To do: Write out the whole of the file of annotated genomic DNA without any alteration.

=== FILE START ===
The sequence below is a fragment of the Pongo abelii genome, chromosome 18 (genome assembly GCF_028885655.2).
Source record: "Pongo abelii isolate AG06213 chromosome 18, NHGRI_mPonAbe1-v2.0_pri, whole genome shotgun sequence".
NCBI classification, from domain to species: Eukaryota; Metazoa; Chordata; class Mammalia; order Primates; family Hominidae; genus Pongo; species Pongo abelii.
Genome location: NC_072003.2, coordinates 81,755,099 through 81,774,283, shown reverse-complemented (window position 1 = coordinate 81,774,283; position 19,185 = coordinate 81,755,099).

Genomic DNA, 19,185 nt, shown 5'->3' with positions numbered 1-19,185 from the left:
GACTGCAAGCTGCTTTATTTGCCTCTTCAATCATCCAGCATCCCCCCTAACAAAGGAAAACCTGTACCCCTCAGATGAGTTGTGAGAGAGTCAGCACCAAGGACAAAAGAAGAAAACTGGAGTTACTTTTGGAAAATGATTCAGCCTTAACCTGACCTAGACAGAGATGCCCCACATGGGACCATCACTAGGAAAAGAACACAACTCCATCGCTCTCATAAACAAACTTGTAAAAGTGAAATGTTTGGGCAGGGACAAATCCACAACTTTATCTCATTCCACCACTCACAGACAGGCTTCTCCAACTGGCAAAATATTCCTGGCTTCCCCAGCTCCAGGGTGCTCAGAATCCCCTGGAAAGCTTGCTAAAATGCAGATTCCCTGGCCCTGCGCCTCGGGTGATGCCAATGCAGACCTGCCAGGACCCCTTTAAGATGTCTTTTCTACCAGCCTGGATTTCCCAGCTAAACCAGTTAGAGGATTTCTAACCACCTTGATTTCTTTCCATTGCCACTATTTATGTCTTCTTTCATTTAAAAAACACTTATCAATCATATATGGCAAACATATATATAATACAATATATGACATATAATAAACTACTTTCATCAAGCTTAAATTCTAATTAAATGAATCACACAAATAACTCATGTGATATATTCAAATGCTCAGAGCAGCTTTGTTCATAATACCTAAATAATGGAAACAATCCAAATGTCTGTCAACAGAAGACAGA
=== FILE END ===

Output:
The sequence below is a fragment of the Pongo abelii genome, chromosome 18 (genome assembly GCF_028885655.2).
Source record: "Pongo abelii isolate AG06213 chromosome 18, NHGRI_mPonAbe1-v2.0_pri, whole genome shotgun sequence".
NCBI classification, from domain to species: Eukaryota; Metazoa; Chordata; class Mammalia; order Primates; family Hominidae; genus Pongo; species Pongo abelii.
Genome location: NC_072003.2, coordinates 81,755,099 through 81,774,283, shown reverse-complemented (window position 1 = coordinate 81,774,283; position 19,185 = coordinate 81,755,099).

Genomic DNA, 19,185 nt, shown 5'->3' with positions numbered 1-19,185 from the left:
GACTGCAAGCTGCTTTATTTGCCTCTTCAATCATCCAGCATCCCCCCTAACAAAGGAAAACCTGTACCCCTCAGATGAGTTGTGAGAGAGTCAGCACCAAGGACAAAAGAAGAAAACTGGAGTTACTTTTGGAAAATGATTCAGCCTTAACCTGACCTAGACAGAGATGCCCCACATGGGACCATCACTAGGAAAAGAACACAACTCCATCGCTCTCATAAACAAACTTGTAAAAGTGAAATGTTTGGGCAGGGACAAATCCACAACTTTATCTCATTCCACCACTCACAGACAGGCTTCTCCAACTGGCAAAATATTCCTGGCTTCCCCAGCTCCAGGGTGCTCAGAATCCCCTGGAAAGCTTGCTAAAATGCAGATTCCCTGGCCCTGCGCCTCGGGTGATGCCAATGCAGACCTGCCAGGACCCCTTTAAGATGTCTTTTCTACCAGCCTGGATTTCCCAGCTAAACCAGTTAGAGGATTTCTAACCACCTTGATTTCTTTCCATTGCCACTATTTATGTCTTCTTTCATTTAAAAAACACTTATCAATCATATATGGCAAACATATATATAATACAATATATGACATATAATAAACTACTTTCATCAAGCTTAAATTCTAATTAAATGAATCACACAAATAACTCATGTGATATATTCAAATGCTCAGAGCAGCTTTGTTCATAATACCTAAATAATGGAAACAATCCAAATGTCTGTCAACAGAAGACAGA